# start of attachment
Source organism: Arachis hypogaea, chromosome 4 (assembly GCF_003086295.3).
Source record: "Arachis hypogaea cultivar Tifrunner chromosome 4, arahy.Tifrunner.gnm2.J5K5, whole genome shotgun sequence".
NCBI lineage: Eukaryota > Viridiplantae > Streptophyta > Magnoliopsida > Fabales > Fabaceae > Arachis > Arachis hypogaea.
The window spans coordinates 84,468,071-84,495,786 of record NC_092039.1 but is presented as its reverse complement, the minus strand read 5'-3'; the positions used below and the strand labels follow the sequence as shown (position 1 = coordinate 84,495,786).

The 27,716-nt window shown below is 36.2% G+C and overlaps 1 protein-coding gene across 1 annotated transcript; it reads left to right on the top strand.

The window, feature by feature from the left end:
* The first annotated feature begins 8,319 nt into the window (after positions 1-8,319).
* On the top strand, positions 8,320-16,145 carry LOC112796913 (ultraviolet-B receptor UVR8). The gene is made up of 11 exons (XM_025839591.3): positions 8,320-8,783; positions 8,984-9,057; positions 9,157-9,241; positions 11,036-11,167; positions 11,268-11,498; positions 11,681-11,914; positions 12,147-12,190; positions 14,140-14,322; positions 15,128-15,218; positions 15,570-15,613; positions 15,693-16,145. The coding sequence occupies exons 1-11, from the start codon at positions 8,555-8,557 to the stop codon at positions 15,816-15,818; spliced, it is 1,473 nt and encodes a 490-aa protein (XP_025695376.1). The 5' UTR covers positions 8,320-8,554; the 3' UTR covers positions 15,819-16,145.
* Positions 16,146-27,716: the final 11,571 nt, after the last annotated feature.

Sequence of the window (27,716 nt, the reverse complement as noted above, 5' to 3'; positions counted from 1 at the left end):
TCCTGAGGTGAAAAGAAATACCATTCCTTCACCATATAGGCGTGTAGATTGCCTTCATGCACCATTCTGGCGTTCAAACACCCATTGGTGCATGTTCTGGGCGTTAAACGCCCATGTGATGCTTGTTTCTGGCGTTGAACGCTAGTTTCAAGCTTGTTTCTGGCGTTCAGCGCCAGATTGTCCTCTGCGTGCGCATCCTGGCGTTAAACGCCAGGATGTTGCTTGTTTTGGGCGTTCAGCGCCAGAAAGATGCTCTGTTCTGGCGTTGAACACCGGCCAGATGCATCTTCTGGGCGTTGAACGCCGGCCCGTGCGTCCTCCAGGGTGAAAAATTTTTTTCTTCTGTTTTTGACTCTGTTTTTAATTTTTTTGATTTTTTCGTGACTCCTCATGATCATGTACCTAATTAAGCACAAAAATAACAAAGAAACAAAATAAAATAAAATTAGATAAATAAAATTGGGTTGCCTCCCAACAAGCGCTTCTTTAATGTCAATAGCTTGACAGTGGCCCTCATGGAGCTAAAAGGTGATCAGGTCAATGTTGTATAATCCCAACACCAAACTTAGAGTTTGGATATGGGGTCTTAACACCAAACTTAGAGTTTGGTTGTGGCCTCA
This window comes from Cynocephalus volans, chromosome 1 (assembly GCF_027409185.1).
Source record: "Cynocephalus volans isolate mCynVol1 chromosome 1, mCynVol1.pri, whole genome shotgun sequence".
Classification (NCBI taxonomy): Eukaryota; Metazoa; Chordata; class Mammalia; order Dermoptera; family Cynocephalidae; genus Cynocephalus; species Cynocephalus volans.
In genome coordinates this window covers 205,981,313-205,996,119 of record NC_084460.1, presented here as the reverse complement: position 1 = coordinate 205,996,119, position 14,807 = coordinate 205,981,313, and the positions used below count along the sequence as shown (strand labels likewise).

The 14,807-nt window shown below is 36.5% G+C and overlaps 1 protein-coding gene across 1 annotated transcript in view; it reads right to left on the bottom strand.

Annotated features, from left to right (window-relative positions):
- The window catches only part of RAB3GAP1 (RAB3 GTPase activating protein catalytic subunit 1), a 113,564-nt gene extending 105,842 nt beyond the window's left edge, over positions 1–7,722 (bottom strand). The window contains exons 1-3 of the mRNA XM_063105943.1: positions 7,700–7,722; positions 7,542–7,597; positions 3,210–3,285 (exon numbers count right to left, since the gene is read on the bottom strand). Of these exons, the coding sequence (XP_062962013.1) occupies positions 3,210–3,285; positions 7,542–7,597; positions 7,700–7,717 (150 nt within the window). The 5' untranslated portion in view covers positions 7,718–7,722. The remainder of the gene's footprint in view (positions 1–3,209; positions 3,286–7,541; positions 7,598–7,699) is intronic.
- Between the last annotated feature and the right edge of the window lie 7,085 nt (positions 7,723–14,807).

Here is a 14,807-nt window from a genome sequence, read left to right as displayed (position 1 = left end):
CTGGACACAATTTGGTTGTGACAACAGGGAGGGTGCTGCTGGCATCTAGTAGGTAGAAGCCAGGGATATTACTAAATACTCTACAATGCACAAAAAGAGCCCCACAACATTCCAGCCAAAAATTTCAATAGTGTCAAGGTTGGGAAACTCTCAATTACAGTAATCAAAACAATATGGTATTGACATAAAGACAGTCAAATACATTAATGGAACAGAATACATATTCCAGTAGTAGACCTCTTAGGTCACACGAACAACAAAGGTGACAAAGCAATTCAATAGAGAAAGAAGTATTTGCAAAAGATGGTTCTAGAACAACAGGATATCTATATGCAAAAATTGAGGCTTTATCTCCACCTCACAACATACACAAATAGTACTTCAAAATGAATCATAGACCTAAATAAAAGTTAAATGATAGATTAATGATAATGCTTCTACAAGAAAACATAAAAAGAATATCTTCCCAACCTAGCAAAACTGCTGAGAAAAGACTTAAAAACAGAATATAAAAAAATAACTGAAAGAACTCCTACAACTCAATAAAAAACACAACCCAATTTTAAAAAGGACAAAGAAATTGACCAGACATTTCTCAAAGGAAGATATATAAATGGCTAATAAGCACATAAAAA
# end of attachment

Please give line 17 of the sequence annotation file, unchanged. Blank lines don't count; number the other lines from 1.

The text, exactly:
Annotated features, from left to right (window-relative positions):